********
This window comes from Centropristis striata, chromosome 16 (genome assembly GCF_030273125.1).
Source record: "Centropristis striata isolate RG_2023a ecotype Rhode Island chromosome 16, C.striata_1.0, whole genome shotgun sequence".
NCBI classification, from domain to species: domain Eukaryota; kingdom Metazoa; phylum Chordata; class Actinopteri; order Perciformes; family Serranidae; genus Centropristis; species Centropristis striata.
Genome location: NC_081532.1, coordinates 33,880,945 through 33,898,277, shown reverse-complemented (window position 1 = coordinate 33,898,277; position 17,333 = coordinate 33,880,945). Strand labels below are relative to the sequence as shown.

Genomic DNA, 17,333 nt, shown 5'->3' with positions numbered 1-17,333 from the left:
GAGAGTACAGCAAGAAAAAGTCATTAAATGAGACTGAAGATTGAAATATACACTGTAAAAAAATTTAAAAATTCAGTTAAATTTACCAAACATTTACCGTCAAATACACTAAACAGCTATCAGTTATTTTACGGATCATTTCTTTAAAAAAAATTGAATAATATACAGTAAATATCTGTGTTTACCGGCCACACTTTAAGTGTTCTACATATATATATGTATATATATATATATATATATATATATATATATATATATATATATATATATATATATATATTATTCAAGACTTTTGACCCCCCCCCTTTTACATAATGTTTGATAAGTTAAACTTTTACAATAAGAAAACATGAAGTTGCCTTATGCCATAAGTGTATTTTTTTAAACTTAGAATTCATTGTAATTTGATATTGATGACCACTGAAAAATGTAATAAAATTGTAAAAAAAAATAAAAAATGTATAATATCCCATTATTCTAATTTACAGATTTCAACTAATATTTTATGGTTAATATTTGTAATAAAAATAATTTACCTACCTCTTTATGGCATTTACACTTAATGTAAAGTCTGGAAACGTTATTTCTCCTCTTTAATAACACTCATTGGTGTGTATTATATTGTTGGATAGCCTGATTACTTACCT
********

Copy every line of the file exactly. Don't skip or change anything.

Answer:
This window comes from Centropristis striata, chromosome 16 (genome assembly GCF_030273125.1).
Source record: "Centropristis striata isolate RG_2023a ecotype Rhode Island chromosome 16, C.striata_1.0, whole genome shotgun sequence".
NCBI classification, from domain to species: domain Eukaryota; kingdom Metazoa; phylum Chordata; class Actinopteri; order Perciformes; family Serranidae; genus Centropristis; species Centropristis striata.
Genome location: NC_081532.1, coordinates 33,880,945 through 33,898,277, shown reverse-complemented (window position 1 = coordinate 33,898,277; position 17,333 = coordinate 33,880,945). Strand labels below are relative to the sequence as shown.

Genomic DNA, 17,333 nt, shown 5'->3' with positions numbered 1-17,333 from the left:
GAGAGTACAGCAAGAAAAAGTCATTAAATGAGACTGAAGATTGAAATATACACTGTAAAAAAATTTAAAAATTCAGTTAAATTTACCAAACATTTACCGTCAAATACACTAAACAGCTATCAGTTATTTTACGGATCATTTCTTTAAAAAAAATTGAATAATATACAGTAAATATCTGTGTTTACCGGCCACACTTTAAGTGTTCTACATATATATATGTATATATATATATATATATATATATATATATATATATATATATATATATATATATATATATTATTCAAGACTTTTGACCCCCCCCCTTTTACATAATGTTTGATAAGTTAAACTTTTACAATAAGAAAACATGAAGTTGCCTTATGCCATAAGTGTATTTTTTTAAACTTAGAATTCATTGTAATTTGATATTGATGACCACTGAAAAATGTAATAAAATTGTAAAAAAAAATAAAAAATGTATAATATCCCATTATTCTAATTTACAGATTTCAACTAATATTTTATGGTTAATATTTGTAATAAAAATAATTTACCTACCTCTTTATGGCATTTACACTTAATGTAAAGTCTGGAAACGTTATTTCTCCTCTTTAATAACACTCATTGGTGTGTATTATATTGTTGGATAGCCTGATTACTTACCT